At Willow, Bed-Stuy Sprouts One of Its Most Ambitious Restaurants Yet


Among the many forms of dumpling you’ll find in this city, the pierogi — that doughy workhorse of the Eastern European diet — seems a cheeky, unlikely choice to receive a modern New American update. But thanks to chef John Poiarkoff of Willow (506 Franklin Avenue, Brooklyn; 718-399-2384) in Bed-Stuy, it’s no culinary punchline. When the restaurant opened in April, Poiarkoff’s handmade potato pierogi were anointed with dollops of sour cream under a bed of oxtail-laden kimchi. For summer, the dumplings welcome a lasso-shaped garlic scape and sour-cream-simmered morel mushrooms.

Poiarkoff, of Russian descent, spent five years at the Modern working under Gabriel Kreuther before joining forces with restaurateur Carver Farrell at Gowanus restaurant the Pines, where he’s also the chef. Both there and at Willow, his style demonstrates a focused playfulness. Those pierogi balance the comfort food of his ancestry with his fine-dining background in a way that feels effortless. Hard-seared, their skins sturdy and creamy potato fillings well seasoned, the spud purses can be ordered as a $13 starter or $20 main course. They also generously pair with Willow’s most expensive entrée — a lush, fifteen-ounce, dry-aged strip loin ($65) — as a side dish. Intended for sharing, the sizable portion includes sharp, bitter greens and malty birch jus, all of which complement the beef’s musty richness.

Like most dry-aged beef, the majority of Willow’s cuts spend weeks hanging in a temperature-controlled room, but Poiarkoff also offers tartare from meat aged 90 days, cut into supple pebbles that practically melt when chewed. Spread the chopped steer, arranged in three loose quenelles and bolstered by sweet cherries and vaguely citrusy nasturtium leaves, on shards of broken sesame crackers. The kitchen charges $19 for the small, carefully wrought (and excellent) appetizer. It’s a bold move in this neck of the woods, but thankfully, the bet pays off on the plate.

Poiarkoff buys his meats from Brooklyn’s Happy Valley Meat Co., a distributor that sources from several farms in and around his native Pennsylvania. Wonderfully chewy boar belly was paired with asparagus on one visit and charred snap peas the next. In both versions the wild pig’s gaminess was elevated with acerbic compressed rhubarb and nutty sunchokes — prepared both roasted whole and as a silky purée (the belly also shows up on Willow’s brunch menu over kimchi fried rice). Meanwhile, Poiarkoff’s lamb breast impressed as an entrée with apricots and broccoli rabe, but soared as a small plate when lending its barnyard earthiness to salty, sweet XO sauce tossed with grassy fava beans and leaves and spooned over ricotta-slathered slices of toasted sourdough.

No less whimsical with seafood and produce, Poiarkoff butter-poaches a loin of monkfish, long called the poor man’s lobster thanks to its consistency when cooked, and dresses it with wild foraged watercress, shishito peppers, and chunks of lobster meat. A maroon glaze made from reduced lobster stock, tomatoes, and fermented chile paste adds much-needed spice and piquancy. Squares of butter-soft mackerel, cured for only a few hours with spruce-spiked tequila and then flash-seared, punctuate a puddle of yellow watermelon purée dotted with vibrant green mint oil. “The watermelon comes three ways,” bartender Torrey Bell-Edwards explains while pointing out thinly sliced watermelon pickles and cubes of compressed watermelon, which cut through the mackerel’s assertive flavor.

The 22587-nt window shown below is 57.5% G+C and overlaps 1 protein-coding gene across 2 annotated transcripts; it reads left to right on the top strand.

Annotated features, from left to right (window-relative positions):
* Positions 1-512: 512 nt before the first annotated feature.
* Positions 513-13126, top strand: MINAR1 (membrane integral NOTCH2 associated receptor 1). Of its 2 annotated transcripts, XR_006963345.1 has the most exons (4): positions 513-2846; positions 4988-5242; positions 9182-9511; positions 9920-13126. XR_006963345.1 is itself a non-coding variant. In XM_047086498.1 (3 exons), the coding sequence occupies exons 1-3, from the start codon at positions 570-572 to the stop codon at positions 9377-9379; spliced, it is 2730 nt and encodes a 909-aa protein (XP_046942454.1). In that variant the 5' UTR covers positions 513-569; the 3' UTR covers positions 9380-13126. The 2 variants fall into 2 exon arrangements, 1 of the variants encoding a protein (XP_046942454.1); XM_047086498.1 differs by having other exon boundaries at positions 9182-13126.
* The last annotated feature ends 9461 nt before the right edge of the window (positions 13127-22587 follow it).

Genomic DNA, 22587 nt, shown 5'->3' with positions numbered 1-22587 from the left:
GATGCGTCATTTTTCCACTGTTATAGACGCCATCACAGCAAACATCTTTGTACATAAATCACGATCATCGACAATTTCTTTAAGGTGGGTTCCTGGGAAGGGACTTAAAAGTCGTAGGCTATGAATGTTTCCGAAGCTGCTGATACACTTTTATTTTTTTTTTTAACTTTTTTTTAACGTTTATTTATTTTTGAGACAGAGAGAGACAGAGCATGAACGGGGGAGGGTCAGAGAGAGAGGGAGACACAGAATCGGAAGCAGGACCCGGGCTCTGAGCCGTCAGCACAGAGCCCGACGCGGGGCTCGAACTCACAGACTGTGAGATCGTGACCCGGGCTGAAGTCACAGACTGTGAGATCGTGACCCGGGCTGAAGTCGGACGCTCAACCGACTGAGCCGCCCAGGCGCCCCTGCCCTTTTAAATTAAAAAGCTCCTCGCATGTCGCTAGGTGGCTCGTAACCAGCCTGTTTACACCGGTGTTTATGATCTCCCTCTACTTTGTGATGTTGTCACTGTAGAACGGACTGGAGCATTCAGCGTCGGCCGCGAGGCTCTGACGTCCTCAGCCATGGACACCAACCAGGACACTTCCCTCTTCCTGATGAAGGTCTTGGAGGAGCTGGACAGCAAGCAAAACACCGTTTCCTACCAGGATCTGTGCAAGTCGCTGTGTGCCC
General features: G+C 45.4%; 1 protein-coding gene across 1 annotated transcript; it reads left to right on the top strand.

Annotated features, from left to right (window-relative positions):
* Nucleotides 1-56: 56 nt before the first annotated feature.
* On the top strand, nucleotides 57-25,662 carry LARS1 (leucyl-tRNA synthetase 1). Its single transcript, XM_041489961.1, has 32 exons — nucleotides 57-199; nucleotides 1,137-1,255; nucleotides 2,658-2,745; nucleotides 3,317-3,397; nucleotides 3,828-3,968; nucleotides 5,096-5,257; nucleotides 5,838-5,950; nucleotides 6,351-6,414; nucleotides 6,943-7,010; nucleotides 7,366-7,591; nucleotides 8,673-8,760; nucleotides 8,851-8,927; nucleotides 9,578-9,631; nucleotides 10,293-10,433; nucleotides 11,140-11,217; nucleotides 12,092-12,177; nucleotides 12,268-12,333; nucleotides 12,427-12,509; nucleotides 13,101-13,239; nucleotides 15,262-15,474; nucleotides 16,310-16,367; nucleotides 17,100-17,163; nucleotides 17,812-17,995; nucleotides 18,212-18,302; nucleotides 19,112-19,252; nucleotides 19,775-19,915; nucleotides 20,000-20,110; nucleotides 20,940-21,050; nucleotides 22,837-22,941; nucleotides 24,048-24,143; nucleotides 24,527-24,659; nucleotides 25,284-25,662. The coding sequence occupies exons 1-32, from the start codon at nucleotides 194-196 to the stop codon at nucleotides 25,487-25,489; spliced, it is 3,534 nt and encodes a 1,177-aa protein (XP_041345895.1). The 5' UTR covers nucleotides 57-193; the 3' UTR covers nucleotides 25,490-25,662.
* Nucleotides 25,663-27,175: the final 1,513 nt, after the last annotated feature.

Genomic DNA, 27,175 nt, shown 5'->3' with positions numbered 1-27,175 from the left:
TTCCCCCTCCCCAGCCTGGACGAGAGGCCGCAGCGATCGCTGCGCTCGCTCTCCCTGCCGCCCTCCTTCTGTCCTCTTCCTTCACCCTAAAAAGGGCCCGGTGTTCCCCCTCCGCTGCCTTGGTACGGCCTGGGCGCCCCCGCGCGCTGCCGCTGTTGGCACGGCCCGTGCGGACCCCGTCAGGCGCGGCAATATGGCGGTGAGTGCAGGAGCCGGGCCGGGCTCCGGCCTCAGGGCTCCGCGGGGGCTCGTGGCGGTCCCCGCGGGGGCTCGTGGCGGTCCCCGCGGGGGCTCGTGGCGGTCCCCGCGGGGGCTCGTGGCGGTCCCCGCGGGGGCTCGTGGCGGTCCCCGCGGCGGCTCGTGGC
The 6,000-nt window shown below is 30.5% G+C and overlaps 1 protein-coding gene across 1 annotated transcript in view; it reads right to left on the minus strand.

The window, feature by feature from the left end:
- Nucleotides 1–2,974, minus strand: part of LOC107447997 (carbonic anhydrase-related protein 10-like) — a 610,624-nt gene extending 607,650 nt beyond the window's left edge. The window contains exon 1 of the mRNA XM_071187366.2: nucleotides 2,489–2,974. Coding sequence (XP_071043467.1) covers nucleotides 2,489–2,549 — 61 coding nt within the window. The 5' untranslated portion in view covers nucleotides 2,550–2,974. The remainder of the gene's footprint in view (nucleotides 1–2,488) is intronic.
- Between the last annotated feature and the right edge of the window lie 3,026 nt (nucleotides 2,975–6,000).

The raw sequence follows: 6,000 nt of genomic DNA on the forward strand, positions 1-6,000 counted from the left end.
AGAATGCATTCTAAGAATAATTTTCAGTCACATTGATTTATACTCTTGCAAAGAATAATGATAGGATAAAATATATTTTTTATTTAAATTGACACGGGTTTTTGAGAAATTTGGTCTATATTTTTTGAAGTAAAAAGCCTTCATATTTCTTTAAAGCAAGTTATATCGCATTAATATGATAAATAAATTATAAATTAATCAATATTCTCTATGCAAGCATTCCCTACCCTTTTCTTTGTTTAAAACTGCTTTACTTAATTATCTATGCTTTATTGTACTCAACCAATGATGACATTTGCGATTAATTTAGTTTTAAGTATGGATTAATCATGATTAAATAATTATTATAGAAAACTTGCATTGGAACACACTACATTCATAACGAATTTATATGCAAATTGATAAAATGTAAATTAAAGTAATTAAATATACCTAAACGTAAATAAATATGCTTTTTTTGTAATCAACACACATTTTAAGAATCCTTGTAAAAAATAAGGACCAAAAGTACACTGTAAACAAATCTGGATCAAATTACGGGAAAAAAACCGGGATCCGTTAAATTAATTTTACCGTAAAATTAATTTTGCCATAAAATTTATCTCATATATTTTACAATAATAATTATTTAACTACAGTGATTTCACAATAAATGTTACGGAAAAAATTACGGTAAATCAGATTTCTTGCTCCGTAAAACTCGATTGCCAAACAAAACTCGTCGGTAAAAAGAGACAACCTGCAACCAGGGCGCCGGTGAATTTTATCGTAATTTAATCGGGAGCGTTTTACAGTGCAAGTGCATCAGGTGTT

Bell-Edwards flexes his creative muscles, too, whipping up a quartet of proprietary drinks that persuasively unite quirky elements like Chartreuse liqueur with maple syrup and barrel-aged gin with rosemary syrup, yogurt whey, and sour beer. The latter cocktail, called the Crybaby, could certainly move an unstable drinker to tears with its range of herbal bitterness and tart notes.

Like Bell-Edwards, pastry chef Lisa Smaroff ably complements Poiarkoff’s experimental approach, as in a masterful strawberry shortcake riff, with nutty peaks of sunchoke cake sitting in mild black pepper cream and layered with sour green strawberries and citrusy sorrel leaves. She takes classic combinations and runs with them, zapping chocolate semifreddo and chocolate cake with candied kumquats, orange cream, and honeycomb candy and lacing pound cake with lemon buttermilk and pickled blueberries.

As a follow-up to the Pines, which started off with a different opening chef and found its footing thanks to Poiarkoff’s leadership, Willow feels far more polished in its first few months of service. Built inside a jagged, standalone building bearing a splashy, colorful mural by artist Will Hutnick, its attentive, knowledgeable staff delivers outstanding gratis bread service (sourdough rounds topped with butter and a purée of kale and green garlic) and pours soups tableside. And yet prices (aside from the aged beef) are modest, given the talent and effort at play. So many restaurants struggle to deliver an experience fit for both locals and destination diners — it’s a high-wire act many get wrong. Here, it’s a breeze.